Page 3 of 3 FirstFirst 123
Results 61 to 82 of 82

Thread: What is the difference between velocity in an expanding universe and a bomb?

  1. #61
    Join Date
    Mar 2008
    Posts
    5,278
    Again I was being sarcastic based on your oversimplification. You seem to be confusing the Universe with the portion of it that we can observe.

    Quote Originally Posted by WayneFrancis View Post
    Are you seriously asking what the universe looks like beyond the large scale which is basically our Hubble volume?
    You know I'm always weary of your questions like this because in the past you've done just what I've said in my last post. You quote mine and take things out of context.

    No one knows what the universe looks like beyond our Hubble volume but it is expected to look like it does here. Much like if you are in the middle of the Atlantic ocean you can
    ask what does it look like just beyond the horizon. Safe bet is that it pretty much looks like what you are looking at now. Sure there could be land just out of sight but there are
    more points that look like water everywhere then not. To take that a step further it would be like if we lived on water world and never saw land what is the odds that you'd run
    into it if you just went over the horizon.

    We have no indication that the universe would change so why say it does. What you are trying to do is come up with weird tommac physics just outside of our ability to view but
    some how still effect our whole observable universe so that you can say that the mainstream answers to cosmic expansion are wrong.

    The mainstream answer maybe wrong but its got a few things going for it that your ideas don't
    1) Observations that fit the model
    2) A model that break know physical principals like "non standard shaped black holes that cause a fan out tidal forces"

  2. #62
    Join Date
    Mar 2008
    Posts
    5,278
    Quote Originally Posted by 01101001 View Post
    Really, tommac? Was it a rhetorical question?
    Yes !

  3. #63
    Join Date
    Jun 2008
    Posts
    2,779
    Quote Originally Posted by tommac View Post
    Yes ... then my question is how we can assume that there is no spacial gradient?
    Because that makes no sense. Spatial gradianet of what ?

  4. #64
    Join Date
    Jun 2008
    Posts
    4,692
    Quote Originally Posted by DrRocket View Post
    There is no such thing as a spatial gradient, so no you could not have one. What could "spatial gradient" mean ?
    You can blame me for that term. I use it to describe the slope of a gravitational well wall. Well actually I say gravitational gradient...

  5. #65
    Join Date
    Jun 2008
    Posts
    4,692
    Quote Originally Posted by tommac View Post
    Well being sarcastic.... basically I am stating just because what we observe apears homogeneous doesnt mean that everything is homogeneous.
    And absolutely no one here is say that it is. Like it has been pointed out it isn't an absolute statement. Obviously if the universe was completely homogeneous we wouldn't be here...as we'd be indistinguishable from anything else in the universe.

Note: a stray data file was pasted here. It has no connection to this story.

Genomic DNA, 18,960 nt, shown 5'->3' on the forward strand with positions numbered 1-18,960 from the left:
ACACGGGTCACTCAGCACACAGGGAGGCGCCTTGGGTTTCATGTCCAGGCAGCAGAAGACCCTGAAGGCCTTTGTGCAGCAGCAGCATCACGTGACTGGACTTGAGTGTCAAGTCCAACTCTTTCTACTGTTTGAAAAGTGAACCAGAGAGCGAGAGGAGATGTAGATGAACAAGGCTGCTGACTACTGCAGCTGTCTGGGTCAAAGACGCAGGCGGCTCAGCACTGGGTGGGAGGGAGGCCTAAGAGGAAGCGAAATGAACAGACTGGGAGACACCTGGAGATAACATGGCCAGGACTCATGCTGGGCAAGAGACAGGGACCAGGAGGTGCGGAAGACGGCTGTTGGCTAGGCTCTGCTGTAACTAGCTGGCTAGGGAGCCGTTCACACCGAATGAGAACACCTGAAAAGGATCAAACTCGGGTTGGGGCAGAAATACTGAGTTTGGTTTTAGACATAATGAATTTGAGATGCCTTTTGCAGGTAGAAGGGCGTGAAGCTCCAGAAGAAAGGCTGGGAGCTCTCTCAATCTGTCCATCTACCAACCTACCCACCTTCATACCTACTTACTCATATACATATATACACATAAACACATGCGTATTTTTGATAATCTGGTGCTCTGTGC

And just because we don't see invisible pink winged unicorns here doesn't mean they aren't out there hiding where we can't see them.

  6. #66
    Join Date
    Jun 2008
    Posts
    4,692
    Quote Originally Posted by tommac View Post
    Yes ... then my question is how we can assume that there is no spacial gradient?
    What is this spacial gradient shaped like? What causes it? What question does it answer in a better manner then the current answer to that question?

  7. #67
    Join Date
    Jun 2008
    Posts
    4,692
    Quote Originally Posted by tommac View Post
    Do you believe the universe is limited by our observable universe? If not then what does any of this have to do with anything?
    There you go hand waving again.
    Do I believe the universe is limited by out observable universe? No ... where do you get the idea that I would think that. There is a chance that dragons and fairies exist too but until someone produces observations that can't be better explained by something else then I'll ignore people yelling that they are going to be eaten by a dragon.

    If not then what does any of this have to do with anything? It has to do with why we don't build scientific models based upon something we can not observe nor ever observe. 30 billion light years from us the universe might turn to solid chocolate. The evidence we have for the that happening is the same as the evidence we have for a radically different universe from what we see around us. There could be dragons and daemons out there too or and infinite amount of other possibilities. As said before it serves no purpose beyond metaphysical pondering. The evidence gives no indication that the universe would change so if there is no evidence then why make stuff up?

  8. #68
    Join Date
    Jun 2008
    Posts
    4,692
    Quote Originally Posted by tommac View Post
    Again I was being sarcastic based on your oversimplification. You seem to be confusing the Universe with the portion of it that we can observe.
    No I'm not. You seem to be confusing what we can say about something that is causally disconnected from us. You are the one that keeps making claims about stuff beyond our Hubble volume and their effects on not only us but stuff another 13.7 billion light years away.

  9. #69
    Join Date
    Jun 2008
    Posts
    4,692
    Quote Originally Posted by tommac View Post
    Yes ... then my question is how we can assume that there is no spacial gradient?
    Ok Tommac, how about this. You come up with something using the language of physics that will warp space time in such a way that everything we see is not actually receding with an expanding space metric but moving through the manifold.

    Most of us know that your beating at your ATM idea here and your trying to be clever and probably getting sound bits that you can use in other post claiming we agree with your idea in some way when we really don't.

    The fact is the observations, of cosmic expansion, we have don't match, on SOOOO many levels, any kind of gravity well we can make with known physics. You constantly coming here and trying to fish for support that there might be something totally unknown and bizarre. Show us something beyond gut feels and misunderstandings of mainstream physic.